In my first year, I had to go full stretches where I wouldn't watch any tv/internet/movie for over a month or two because if I watched more than one episode of a show, my brain would just get super crusty, slow, and hot; it was painful. My reading comprehension would go down noticeably, and I'd sometimes get flu like symptoms as well as others. I theorize that my response was due to a fight or flight response and tv interfering with my reward system. Since high-speed internet porn is indulged on a screen, I think our fried addiction pathways are intertwined with the neurons that process that particular stimulus--the screen, and it struggles to do so. So, when we watch stuff: tv, movies, internet, it subconsciously triggers those old pathways--not as bad as watching porn, of course--but I think it can slow down our recovery.

    However, all that being said, I, wise or unwise, still watch stuff--much more frequently than I did my first year in fact. My brain is now stabilized enough tolerate longer sessions, and if my theory is correct, my brain has separated that particular stimulus from its link to pmo, not completely maybe, but more so. I'm a huge cinephile; I adore film and enjoy television a great deal, which has made my recovery difficult. I'm always wanting to keep up to date on the latest film, show, etc. But I absolutely cannot binge. I still have to limit intake, and I still think I pay a price in my recovery for enjoying my screen time. I also think there is definitely a part of me that runs the risk of internet addiction alongside pmo. If I don't watch myself, I can linger and browse random meaningless crap for hours, and I notice a difference in brain stability afterwards.

    It's a hard nut to crack, but I do believe that if I fully removed all screen related stimulus, I would recover much faster. Anytime I go a long while without it, things seem to change faster, but I also notice that I go through what could be a mini withdrawal. My emotions seem much more pronounced after fasting from screens, but they dip pretty low into thick depressions, too. So, I don't know. It's tough, but if you're wondering at all if you'll improve your tolerance of screen time, you should be very confident that you will. You can run the experiment if you want along your recovery. just be sure you don't subconsciously trigger a fight or flight stress response like I have in the past. If I immediately went to a screen, my brain would go into fight or flight, which vamps up PAWS like a bitch. You get tense, hot, and brain foggy, and you think T.V is bad for you, and it kind of is because it is obviously utilizing your reward circuitry--the very thing that's fried to a crisp--but I also think we make it worse synthesizing the sympathetic nervous system to automatically interpret viewing screens as a danger, putting us into fight or flight at the subconscious level. I think that's something we synthesize together cognitively. If you do watch tv, watch yourself; if you experience a stress response, try to cool down and relax, if you can.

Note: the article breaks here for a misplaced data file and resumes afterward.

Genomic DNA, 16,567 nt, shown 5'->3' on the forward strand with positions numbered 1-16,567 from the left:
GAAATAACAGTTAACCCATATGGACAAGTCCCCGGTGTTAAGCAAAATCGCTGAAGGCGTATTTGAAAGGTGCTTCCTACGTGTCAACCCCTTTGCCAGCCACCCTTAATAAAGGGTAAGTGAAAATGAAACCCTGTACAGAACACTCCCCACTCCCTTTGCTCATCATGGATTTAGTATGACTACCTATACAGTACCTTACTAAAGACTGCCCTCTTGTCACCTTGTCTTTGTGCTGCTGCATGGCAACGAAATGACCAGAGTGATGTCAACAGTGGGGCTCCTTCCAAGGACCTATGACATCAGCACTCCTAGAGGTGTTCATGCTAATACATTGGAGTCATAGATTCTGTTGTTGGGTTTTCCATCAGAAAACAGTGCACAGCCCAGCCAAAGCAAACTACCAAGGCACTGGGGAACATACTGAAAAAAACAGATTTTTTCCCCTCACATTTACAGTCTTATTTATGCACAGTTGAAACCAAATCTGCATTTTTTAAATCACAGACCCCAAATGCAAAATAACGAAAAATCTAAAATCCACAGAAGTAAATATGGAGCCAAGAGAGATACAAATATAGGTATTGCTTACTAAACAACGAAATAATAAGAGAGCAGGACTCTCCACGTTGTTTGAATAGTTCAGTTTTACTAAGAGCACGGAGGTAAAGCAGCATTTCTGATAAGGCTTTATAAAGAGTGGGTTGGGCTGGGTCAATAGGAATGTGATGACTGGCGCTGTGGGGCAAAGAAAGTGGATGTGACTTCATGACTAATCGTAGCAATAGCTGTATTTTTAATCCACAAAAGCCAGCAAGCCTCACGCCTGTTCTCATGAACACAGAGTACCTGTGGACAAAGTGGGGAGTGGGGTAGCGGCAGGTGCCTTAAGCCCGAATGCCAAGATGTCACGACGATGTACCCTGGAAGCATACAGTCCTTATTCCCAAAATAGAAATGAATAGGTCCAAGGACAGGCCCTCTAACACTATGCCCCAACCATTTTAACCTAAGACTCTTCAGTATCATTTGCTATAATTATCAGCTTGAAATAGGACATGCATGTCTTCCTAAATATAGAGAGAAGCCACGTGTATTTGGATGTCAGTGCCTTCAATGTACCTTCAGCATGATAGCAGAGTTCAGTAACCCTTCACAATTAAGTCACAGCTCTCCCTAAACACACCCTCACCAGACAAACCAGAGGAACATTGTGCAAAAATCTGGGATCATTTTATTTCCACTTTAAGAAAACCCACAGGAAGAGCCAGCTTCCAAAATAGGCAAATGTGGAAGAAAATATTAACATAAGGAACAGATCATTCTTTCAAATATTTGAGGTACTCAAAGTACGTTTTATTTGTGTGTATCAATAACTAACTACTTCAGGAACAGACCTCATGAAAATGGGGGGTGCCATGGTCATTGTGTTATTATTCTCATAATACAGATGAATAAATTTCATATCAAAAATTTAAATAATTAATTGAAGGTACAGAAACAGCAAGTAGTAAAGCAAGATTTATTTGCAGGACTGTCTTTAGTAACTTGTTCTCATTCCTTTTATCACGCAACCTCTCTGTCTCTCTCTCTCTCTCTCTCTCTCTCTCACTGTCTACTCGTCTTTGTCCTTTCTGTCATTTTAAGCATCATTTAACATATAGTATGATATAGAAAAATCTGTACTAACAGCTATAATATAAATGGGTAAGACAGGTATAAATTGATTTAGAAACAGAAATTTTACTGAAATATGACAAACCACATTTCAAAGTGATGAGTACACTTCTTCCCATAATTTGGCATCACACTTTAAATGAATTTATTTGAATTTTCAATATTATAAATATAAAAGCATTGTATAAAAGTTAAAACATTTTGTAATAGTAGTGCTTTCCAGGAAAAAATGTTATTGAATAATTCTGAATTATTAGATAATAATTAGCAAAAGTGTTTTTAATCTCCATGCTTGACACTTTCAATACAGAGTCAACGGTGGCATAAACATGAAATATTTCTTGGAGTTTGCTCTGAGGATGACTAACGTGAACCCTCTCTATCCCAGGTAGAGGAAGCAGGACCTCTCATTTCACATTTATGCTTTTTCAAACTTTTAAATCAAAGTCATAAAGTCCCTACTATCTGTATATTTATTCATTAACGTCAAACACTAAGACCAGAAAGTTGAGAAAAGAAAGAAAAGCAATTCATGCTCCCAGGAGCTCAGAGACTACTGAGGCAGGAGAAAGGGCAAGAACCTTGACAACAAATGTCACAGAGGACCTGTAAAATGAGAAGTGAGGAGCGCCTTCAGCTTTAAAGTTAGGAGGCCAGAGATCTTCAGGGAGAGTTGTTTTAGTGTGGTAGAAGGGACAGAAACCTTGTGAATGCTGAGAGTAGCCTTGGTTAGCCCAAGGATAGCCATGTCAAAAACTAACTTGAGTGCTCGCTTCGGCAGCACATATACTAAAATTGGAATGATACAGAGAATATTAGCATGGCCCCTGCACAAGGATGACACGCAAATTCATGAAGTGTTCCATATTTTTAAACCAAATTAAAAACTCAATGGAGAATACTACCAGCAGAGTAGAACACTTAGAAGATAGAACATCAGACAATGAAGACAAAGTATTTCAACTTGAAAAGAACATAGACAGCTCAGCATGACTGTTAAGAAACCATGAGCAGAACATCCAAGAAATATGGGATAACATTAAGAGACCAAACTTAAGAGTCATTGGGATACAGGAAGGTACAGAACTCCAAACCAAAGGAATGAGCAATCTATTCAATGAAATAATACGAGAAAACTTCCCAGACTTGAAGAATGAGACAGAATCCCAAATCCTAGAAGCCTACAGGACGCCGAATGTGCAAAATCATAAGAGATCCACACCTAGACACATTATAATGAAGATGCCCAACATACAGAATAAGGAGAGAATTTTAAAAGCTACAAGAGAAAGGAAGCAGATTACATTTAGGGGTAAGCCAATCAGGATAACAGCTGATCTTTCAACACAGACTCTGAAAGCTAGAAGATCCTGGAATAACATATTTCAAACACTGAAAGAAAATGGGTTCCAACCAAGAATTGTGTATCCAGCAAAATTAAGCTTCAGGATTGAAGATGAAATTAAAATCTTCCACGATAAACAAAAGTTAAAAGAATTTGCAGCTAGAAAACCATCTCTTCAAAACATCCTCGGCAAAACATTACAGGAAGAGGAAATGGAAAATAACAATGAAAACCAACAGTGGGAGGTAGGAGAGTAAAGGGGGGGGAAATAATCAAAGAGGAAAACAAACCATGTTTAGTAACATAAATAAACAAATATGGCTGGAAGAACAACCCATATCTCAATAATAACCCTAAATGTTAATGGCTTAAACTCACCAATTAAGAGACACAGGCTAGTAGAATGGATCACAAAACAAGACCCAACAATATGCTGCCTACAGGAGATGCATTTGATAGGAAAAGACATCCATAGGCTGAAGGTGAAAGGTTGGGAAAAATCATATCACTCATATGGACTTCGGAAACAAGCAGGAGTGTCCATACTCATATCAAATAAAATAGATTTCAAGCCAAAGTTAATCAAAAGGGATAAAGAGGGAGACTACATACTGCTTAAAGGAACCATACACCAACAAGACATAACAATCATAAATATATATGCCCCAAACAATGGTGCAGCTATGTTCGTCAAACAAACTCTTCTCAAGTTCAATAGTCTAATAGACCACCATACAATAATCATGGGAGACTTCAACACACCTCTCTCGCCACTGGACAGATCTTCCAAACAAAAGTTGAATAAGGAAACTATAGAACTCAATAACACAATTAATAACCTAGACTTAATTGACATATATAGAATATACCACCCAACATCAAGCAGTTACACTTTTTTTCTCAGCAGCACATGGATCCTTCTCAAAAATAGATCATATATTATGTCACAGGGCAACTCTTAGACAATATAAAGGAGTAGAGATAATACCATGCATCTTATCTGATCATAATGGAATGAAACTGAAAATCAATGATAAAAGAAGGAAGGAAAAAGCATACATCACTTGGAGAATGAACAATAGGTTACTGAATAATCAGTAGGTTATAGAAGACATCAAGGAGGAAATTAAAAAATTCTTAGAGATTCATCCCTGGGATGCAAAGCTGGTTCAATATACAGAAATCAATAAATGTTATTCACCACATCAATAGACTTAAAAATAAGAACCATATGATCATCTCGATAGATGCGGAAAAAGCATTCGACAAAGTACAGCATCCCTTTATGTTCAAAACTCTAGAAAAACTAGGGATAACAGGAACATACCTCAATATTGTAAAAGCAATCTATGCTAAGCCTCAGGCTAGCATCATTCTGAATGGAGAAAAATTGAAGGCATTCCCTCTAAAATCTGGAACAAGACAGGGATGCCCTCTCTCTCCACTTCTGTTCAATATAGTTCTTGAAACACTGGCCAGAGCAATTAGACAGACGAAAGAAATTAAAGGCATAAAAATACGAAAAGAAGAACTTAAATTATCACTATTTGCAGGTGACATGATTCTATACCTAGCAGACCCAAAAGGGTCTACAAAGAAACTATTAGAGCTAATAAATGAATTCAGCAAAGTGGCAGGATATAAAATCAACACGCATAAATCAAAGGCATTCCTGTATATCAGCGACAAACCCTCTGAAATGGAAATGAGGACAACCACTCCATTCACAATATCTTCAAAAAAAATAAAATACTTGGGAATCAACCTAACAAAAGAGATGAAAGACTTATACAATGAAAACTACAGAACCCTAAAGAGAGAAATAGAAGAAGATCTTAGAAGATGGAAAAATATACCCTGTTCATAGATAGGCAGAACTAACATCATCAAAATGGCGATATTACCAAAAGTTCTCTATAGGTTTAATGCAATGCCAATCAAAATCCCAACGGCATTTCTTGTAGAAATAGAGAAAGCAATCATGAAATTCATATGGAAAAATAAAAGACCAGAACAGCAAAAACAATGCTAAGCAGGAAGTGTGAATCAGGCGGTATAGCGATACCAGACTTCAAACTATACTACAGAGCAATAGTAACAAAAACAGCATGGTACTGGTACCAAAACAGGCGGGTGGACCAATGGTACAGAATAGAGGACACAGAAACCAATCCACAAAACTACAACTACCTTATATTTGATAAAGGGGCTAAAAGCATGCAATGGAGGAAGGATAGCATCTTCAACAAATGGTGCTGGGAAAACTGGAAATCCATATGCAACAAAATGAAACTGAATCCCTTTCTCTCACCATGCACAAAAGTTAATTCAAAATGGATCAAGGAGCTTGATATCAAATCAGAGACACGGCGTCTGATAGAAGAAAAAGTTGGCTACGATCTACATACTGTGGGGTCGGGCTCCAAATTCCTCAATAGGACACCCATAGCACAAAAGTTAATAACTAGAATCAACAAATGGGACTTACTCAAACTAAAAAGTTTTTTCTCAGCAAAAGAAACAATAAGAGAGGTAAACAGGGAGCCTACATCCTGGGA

We have to train our brains to not associate our film experience with pmo or PAWS. I know that's hard to do because watching stuff can have all kinds of triggers, but even with triggers, the principle is the same. A lot of guys see a trigger, and they flip their shit, trigger their fight or flight response, douse their nervous systems in cortisol, which is like poison to our recovery, and then we get these sharp spikes in PAWS, and they think it's a relapse or a huge setback, but I don't think it is. I think we're wiring our fight or flight response to any sexual stimuli as a protective mechanism for our recovery, but ironically because it sends us up a wall into a severe stress response, we amplify our PAWS symptoms through stress rather than abuse of our dopaminergic reward system. Don't get me wrong, both are bad, and latching on to triggers, fixating on them, and activating our damaged libidos to get a dopaminergic bump using the old addiction pathways is extremely dangerous and risky for our recovery, and depending on the nature of the situation, can be a mighty blow to our recovery; we are hyper sensitive during PAWS. But all the same, divorcing our fight or flight response to screen time and triggers seems wise. I'm not exactly sure how one does that other than that I try to stay in a relaxed, mindful state of consciousness and keep an eye on how well I'm self-regulating. Our stress response systems are problematic along with simply managing recovery by avoiding relapse.